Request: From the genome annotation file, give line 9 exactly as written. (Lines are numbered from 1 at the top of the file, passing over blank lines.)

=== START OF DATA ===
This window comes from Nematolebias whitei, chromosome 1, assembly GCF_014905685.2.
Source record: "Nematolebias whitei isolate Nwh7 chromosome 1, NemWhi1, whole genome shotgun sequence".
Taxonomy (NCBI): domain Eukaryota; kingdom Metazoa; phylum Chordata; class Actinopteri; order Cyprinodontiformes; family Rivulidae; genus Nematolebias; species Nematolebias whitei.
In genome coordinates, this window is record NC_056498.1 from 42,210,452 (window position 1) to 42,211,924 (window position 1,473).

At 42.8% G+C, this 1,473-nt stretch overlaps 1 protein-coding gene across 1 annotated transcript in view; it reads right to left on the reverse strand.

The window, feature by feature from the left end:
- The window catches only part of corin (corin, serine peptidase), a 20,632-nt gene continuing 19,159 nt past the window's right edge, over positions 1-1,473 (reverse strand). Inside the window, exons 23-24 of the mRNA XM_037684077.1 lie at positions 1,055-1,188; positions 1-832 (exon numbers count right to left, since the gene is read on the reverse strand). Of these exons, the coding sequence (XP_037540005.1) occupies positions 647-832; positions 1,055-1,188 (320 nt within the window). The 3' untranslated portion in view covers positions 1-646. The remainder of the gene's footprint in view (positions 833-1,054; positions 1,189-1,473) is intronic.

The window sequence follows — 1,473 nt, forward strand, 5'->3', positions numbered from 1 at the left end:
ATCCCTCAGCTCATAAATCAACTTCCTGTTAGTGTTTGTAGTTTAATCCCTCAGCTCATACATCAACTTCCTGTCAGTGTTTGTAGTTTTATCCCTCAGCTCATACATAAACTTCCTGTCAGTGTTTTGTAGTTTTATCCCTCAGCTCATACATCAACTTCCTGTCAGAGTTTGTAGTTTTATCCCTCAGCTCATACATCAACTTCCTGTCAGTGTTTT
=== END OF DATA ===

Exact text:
ATCCCTCAGCTCATAAATCAACTTCCTGTTAGTGTTTGTAGTTTAATCCCTCAGCTCATACATCAACTTCCTGTCAGTGTTTGTAGTTTTATCCCTCAGCTCATACATAAACTTCCTGTCAGTGTTTTGTAGTTTTATCCCTCAGCTCATACATCAACTTCCTGTCAGAGTTTGTAGTTTTATCCCTCAGCTCATACATCAACTTCCTGTCAGTGTTTT